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Staff Spotlight On: Bryce Moloney, Senior Vice President, Learning and Development Division

Staff Spotlight On: Bryce Moloney, Senior Vice President, Learning and Development Division

Bryce Moloney, Speakers’ Spotlight’s Senior Vice President of the Learning and Development Division, is an Honours graduate from the University of Western Ontario. He spent the first few years of his career developing his business acumen as an Account Executive with IBM, after which he honed his eye for talent and developed his knowledge of an audience’s needs as a lecture agent for many successful years. He brought that experience with him as Account Director for Second City Communications, where for three years he led their Corporate Training, Event Support and Marketing Communications division, working with a number of organizations across Canada including McDonald’s, Rogers, Telus, IBM, Health Canada and Procter & Gamble. We’re thrilled to put Bryce in our Staff Spotlight On today:

Did you always want to work in the speaking industry? If not, what other careers did you consider?.

As a kid, I wanted to write advertising copy or illustrate comics. After University, there were no openings for poets, so I had no idea what to do. A friend’s recommendation (thank God) led to a sales job at IBM for 5 years in Vancouver. When I moved back to Toronto, I answered an ad in the paper that led to my (now) 15 year career in the speaker industry.  As it turns out, by luck or by chance, I believe this is where I belong.

Any advice for people getting started in the industry?

I believe the best speaker agents are curious, somewhat tenacious, articulate, they value ideas and enjoy small victories. If that’s you, could probably start tomorrow, although I’ve learned it’s a somewhat rarefied combination of traits and skill.

As a speaker, it’s more difficult. It’s like wanting to act on Broadway, or play professional sports: part of me believes you’ve either got it or you don’t. If you’ve got, nurture it through practice, practice, practice.  Every Rotary Club or Chamber of Commerce that will have you — take the gig.  You’ll hone your craft, start to understand audiences, and develop the confidence you need to make it as a professional.

Do you have any great stories from events you’ve attended featuring Speakers’ Spotlight speakers?

W. Mitchell stunned me. I don’t know what I expected going in, but I saw a master class in storytelling and it affected me. Everything from the details he kept in and left out of his stories, to each pause and every moment of emphasis, his going up to the line of sentimentality before making us laugh, it moved me. I don’t know why you would give a speech other than to make someone believe in something, and he made me a believe his message, which is that it’s not what happens to you, it’s what you do about it.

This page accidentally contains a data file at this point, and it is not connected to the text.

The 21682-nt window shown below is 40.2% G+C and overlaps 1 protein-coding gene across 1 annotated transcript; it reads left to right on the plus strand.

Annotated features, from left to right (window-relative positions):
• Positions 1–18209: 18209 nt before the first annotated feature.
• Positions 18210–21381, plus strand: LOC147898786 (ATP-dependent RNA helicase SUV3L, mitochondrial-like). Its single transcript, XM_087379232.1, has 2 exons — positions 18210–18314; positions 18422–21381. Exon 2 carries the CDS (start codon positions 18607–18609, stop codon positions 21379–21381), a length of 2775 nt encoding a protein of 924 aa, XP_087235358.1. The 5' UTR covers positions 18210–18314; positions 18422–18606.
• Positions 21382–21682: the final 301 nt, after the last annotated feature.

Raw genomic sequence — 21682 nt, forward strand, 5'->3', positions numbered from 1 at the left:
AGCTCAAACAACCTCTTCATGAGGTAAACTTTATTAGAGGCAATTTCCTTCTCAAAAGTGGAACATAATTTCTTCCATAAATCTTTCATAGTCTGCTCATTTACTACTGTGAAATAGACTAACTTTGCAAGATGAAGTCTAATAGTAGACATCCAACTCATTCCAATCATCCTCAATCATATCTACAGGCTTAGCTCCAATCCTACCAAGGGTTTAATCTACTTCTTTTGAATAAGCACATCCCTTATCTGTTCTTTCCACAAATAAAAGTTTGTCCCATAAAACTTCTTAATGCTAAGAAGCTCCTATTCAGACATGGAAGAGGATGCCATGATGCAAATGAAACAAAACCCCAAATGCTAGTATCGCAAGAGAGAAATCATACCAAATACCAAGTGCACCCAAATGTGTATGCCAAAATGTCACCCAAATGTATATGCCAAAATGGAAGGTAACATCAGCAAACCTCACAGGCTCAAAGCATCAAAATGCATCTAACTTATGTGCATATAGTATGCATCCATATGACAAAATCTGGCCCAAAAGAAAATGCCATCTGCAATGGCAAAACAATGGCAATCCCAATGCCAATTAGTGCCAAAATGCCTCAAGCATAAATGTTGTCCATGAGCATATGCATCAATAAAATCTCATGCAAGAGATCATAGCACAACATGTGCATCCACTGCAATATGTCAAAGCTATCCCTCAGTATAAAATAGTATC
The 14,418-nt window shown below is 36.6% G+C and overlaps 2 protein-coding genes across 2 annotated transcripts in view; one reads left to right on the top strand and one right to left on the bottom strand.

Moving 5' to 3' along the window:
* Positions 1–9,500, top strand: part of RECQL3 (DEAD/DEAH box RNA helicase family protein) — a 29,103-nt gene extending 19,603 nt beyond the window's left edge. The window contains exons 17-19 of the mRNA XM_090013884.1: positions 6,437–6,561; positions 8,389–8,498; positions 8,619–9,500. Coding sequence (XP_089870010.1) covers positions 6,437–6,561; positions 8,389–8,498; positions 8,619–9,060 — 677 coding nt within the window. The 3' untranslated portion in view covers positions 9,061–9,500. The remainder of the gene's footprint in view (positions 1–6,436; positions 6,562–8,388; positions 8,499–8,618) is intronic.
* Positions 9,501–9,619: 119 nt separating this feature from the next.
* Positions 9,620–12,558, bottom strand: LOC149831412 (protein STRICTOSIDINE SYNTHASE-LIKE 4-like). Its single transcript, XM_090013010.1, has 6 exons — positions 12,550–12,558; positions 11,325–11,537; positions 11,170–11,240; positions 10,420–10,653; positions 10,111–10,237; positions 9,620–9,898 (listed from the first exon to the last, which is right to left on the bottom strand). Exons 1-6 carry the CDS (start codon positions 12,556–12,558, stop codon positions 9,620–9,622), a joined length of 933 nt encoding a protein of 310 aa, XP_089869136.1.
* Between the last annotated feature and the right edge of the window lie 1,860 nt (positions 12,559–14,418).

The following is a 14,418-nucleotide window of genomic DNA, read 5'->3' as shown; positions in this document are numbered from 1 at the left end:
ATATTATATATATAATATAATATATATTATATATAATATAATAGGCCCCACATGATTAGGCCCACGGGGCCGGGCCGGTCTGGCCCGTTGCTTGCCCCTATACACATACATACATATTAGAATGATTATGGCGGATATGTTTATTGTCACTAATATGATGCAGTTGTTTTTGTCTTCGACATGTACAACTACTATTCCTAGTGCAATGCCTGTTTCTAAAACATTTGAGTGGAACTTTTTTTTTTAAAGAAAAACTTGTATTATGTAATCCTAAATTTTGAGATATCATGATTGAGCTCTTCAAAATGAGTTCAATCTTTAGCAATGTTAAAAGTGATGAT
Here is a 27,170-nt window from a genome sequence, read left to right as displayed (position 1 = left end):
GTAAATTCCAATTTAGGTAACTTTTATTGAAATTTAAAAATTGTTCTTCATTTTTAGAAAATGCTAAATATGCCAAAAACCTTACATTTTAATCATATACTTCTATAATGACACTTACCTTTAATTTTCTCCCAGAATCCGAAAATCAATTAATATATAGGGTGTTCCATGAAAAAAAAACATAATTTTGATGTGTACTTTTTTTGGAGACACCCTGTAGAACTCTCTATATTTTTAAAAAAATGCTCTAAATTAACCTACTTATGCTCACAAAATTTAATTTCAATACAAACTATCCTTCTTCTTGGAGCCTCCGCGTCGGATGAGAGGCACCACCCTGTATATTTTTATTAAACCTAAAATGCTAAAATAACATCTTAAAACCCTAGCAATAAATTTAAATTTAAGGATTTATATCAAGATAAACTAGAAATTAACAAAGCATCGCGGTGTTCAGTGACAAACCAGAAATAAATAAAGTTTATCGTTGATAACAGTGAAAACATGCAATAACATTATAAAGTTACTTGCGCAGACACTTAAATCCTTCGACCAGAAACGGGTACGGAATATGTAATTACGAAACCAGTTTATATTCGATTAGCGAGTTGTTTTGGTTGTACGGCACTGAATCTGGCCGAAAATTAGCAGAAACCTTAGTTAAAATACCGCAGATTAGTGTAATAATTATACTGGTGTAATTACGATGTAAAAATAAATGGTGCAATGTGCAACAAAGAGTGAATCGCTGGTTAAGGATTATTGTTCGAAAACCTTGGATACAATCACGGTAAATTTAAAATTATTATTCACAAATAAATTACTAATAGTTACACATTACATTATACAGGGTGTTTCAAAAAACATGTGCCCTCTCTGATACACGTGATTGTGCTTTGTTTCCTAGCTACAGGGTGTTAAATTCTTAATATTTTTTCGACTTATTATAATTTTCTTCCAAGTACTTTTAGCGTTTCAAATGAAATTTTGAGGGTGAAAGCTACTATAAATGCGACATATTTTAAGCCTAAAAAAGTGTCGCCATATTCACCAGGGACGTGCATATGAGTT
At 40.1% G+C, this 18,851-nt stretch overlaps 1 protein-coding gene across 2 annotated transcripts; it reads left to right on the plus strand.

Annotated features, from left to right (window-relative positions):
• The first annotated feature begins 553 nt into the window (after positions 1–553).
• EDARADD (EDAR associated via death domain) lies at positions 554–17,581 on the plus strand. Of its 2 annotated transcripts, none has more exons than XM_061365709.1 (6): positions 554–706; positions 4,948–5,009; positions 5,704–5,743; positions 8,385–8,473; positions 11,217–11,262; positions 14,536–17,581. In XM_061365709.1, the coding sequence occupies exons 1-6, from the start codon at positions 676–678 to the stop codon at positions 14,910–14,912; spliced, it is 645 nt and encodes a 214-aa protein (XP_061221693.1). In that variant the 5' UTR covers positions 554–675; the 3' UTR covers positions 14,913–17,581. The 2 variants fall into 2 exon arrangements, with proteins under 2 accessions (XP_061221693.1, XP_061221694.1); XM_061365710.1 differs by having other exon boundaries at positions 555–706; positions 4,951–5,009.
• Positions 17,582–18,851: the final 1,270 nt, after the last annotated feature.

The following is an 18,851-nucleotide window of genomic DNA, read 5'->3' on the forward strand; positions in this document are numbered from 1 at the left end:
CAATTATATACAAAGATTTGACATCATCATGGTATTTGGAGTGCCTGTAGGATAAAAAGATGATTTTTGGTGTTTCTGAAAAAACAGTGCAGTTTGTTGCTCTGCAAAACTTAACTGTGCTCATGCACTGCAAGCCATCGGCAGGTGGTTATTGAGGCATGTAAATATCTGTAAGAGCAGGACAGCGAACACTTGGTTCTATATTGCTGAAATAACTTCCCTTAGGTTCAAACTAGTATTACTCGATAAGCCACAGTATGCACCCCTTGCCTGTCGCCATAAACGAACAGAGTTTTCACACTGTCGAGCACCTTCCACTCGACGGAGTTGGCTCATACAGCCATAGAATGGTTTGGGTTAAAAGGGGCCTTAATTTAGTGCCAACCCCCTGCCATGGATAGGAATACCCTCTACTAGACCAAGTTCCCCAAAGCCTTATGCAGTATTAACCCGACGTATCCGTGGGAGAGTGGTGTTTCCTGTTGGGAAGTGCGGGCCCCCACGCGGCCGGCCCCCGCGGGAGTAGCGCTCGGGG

What is your favourite thing about working with our speakers?  With clients?

My favourite thing about working with our speakers is the discussions we have before we get down to business. Chit-chat, just catching up. Many of them can be can be described as intellectuals with high emotional intelligence who are natural performers with great business acumen. What else do you want in a conversationalist?  No matter what you are discussing it’s usually a funny, fascinating and engaging experience. The downside is now I’m spoiled. I’m allergic to uninspired small talk!

Best subject in school?  

Literature and psychology.

Which Canadian city is your favourite?

City: Toronto.  Town: Point-au-Baril.  Place: Township of the Archipelago, in the 30,000 islands of Georgian Bay.

Desert island album?

  • Dark Side of the Moon 2) Abbey Road 3) The Who Sell Out 4) Moon Safari 5) London Calling

Last book you read? 

Ready Player One.  An stupendous pleasure, and Spielberg’s next film. Briefly: in the future, everyone ‘lives’ in Virtual Reality.  A Steve Jobs/Bill Gates-type figure dies, and in his will bequeaths his entire $100 billion fortune to whoever can find the Eater Eggs he’s hidden in this virtual universe, and in order to do so, and successfully solve a series of puzzles, you must have an encyclopedic knowledge of 1980’s pop culture.  I can’t describe how perfect this book was for me.

Last film you saw? 

Ex Machina.  If like me you are passionate about science-fiction films, you’ve probably been waiting your whole life for someone to approach the intellectual and aesthetic achievements found Stanley Kubrick’s 2001: A Space Odyssey.  By comparison, this is a much smaller film.  But it asks the same questions Kubrick was asking, and it ends up being a beautifully made thriller.

What speaker(s) alive, or who have already passed away, would you love to hear speak?

Frankly, there’s nobody I’d rather listen to who’s passed than my dad.  I’d especially like for it to be when he was really riled up about something, really upset about some act of stupidity, because that could set him off on a virtuosic display of outrage and inspired elocution.  Man, could he let loose.  He was Irish, and if you’ve never had the pleasure of listening to an Irishman hold forth his opinions on the ills of the world, well, you just haven’t lived.